Now, I've never heard of a publisher having to pay the translator if the book is a success.

With the above mentioned agency, I sign a contract for every book I translate that states that I won't have any rights on the book. It seems logical to me: it's not your book, but someone else's; you are only responsible for translating it and you are paid for that translation. It would be great, though...

I hope I helped you.

Regards,
Ivana

______________

Edited to correct two words "rpinted" and "he".

[Edited at 2006-10-21 23:40]


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Klaus Urban  Identity Verified
Local time: 07:49
Member (2005)
English to German
+ ...
GERMANY Oct 22, 2006

Hi Morena,
I can report on my personal experiences in GERMANY which extends to over 10 translations of books involving 4 different publishers in Germany.

In ALL cases my name was printed correctly without request.

In one case I was acting for a translator. In this case my name was stated "acting for ...", so both names were given.

Your experience, indeed, sounds very dubious.

Best regards
Klaus


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Özden Arıkan  Identity Verified
Germany
Local time: 07:49
Member
English to Turkish
Turkey Oct 22, 2006

Hi Morena,

In Turkey, it's publisher's legal obligation to credit the translator. A clause is included to that effect in all translation contracts. And, so far, I have never experienced or heard of a problem in its enforcement.

HTH

Özden


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Hester Eymers  Identity Verified
Netherlands
Local time: 07:49
Member (2005)
English to Dutch
+ ...
THE NETHERLANDS Oct 22, 2006

Hi Morena,

I have been working for several publishers: translating, editing, proofreading. As a translator, my name always appears in the book. Sometimes even as proofreader my name appears...


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Stefania Williams  Identity Verified
United Kingdom
Local time: 06:49
English to Italian
Useful address in UK Oct 22, 2006

Hello, Morena

I have made some research in the UK.
The Society of authors has template contracts and database of literacy translators. It is perhaps worth it to drop an email to find out more about the rights of translators who are member of an UK association regarding name on translated books and other publications.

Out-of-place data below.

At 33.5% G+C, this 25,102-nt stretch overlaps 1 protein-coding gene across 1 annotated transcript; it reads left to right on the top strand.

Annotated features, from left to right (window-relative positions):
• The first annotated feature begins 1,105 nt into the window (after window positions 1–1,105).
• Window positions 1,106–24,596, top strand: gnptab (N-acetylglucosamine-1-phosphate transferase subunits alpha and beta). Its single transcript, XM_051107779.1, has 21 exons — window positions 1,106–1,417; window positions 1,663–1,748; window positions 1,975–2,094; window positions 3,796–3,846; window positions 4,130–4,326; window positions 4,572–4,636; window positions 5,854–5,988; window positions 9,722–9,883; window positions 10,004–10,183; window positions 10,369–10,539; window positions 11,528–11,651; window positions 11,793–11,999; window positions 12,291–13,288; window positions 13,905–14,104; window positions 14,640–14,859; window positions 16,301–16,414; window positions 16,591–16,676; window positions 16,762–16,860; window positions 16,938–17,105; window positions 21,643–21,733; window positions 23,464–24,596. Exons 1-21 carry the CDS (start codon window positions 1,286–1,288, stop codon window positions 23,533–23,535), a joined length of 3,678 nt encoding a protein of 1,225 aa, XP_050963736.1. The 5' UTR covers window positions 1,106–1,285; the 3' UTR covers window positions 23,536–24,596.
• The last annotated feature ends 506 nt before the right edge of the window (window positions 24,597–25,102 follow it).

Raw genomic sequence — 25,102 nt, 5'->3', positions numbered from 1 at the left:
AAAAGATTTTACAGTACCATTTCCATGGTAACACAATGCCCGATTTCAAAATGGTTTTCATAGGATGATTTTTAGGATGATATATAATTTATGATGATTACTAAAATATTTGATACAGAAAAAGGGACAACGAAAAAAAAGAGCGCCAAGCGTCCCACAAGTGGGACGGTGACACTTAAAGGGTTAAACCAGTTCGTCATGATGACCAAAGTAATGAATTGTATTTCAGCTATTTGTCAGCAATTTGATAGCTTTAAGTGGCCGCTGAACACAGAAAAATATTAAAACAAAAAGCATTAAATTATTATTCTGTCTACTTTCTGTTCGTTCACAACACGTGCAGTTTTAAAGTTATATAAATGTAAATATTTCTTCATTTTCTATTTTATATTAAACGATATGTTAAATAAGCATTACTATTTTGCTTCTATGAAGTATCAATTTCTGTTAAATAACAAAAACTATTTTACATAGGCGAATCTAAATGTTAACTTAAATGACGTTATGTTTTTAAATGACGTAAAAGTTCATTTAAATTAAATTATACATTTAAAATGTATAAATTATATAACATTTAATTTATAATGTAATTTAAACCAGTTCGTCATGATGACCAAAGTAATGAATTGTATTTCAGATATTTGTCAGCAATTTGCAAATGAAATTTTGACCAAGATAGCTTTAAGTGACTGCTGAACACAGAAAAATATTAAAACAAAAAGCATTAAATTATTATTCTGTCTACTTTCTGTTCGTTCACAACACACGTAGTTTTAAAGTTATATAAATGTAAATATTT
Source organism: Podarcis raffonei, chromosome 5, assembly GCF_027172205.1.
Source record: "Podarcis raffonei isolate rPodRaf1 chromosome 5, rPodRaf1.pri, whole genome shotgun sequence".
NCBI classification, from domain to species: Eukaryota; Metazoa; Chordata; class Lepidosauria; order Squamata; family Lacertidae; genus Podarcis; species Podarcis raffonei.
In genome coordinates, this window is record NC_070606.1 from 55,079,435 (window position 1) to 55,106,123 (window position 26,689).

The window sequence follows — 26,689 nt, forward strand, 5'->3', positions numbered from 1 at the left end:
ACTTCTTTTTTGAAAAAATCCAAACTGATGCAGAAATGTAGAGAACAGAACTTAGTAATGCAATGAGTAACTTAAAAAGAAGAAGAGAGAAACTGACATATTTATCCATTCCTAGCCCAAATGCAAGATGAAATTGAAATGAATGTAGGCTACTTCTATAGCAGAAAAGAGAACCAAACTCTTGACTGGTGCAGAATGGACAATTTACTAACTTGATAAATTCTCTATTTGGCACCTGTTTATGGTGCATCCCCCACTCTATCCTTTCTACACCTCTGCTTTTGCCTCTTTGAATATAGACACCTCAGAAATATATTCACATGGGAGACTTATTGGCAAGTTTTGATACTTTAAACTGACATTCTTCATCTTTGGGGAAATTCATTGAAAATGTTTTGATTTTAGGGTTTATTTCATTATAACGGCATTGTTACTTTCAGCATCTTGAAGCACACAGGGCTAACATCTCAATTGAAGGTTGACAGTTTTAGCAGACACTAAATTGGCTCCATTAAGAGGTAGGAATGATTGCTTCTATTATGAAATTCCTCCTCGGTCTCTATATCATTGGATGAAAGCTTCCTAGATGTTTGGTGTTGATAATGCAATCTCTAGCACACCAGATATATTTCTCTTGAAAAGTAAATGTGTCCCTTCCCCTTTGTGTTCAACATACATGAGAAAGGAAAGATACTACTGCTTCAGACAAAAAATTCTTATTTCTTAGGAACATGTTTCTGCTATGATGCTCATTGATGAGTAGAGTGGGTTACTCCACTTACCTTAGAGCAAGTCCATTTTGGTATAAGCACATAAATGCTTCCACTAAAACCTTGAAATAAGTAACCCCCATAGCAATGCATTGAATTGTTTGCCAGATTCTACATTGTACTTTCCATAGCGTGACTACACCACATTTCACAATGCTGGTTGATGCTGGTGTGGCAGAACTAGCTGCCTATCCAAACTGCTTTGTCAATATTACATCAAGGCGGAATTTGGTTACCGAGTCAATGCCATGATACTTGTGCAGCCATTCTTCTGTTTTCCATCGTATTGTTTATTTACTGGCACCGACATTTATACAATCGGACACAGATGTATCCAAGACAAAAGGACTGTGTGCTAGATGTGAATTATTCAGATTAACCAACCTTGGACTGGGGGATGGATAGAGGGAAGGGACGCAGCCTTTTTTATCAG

The Translators Association
The Society of Authors
84 Drayton Gardens
London SW10 9SB
Telephone: +44 (0)20 7373 6642
E-mail: info@societyofauthors.org
Website: http://www.societyofauthors.org/translators/index.htm


Ciao

Stefania


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Ken Cox  Identity Verified
Local time: 07:49
German to English
+ ...
UK and NL experience Oct 22, 2006

I've only done a couple of book translations for a UK publisher (Wiley), and in all cases I was mentioned on the rear cover and title page as the translator -- all on the initiative of the publisher (i.e. I didn't have to ask). In fact, the publisher specifically asked me to supply the wording (personal/business name and location)

I've also done several translations, proofreading and layouts for a NL publisher (all formally published in the UK). In all of them, I was listed under 'translation', 'layout' etc. (as appropriate) on the copyright and credits page, but not on the title page or cover.

I have no idea what the legal requirements are in the UK or NL.

[Edited at 2006-10-22 11:39]

[Edited at 2006-10-22 11:40]


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xxxLia Fail  Identity Verified
Spain
Local time: 07:49
Spanish to English
+ ...
misrepresentation Oct 22, 2006

Morena Nannetti wrote:

....a German publisher who .......just told me that "for layout reasons it would not be possible to put my name on the book



Not to indicate that a publication was in fact a translation is surely misleading. It would be interesting to know if your DE publisher was in fact passing off this publication as an original work.


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Claudia Krysztofiak  Identity Verified
Germany
Local time: 07:49
English to German
+ ...
GERMANY Oct 22, 2006

Ivana de Sousa Santos wrote: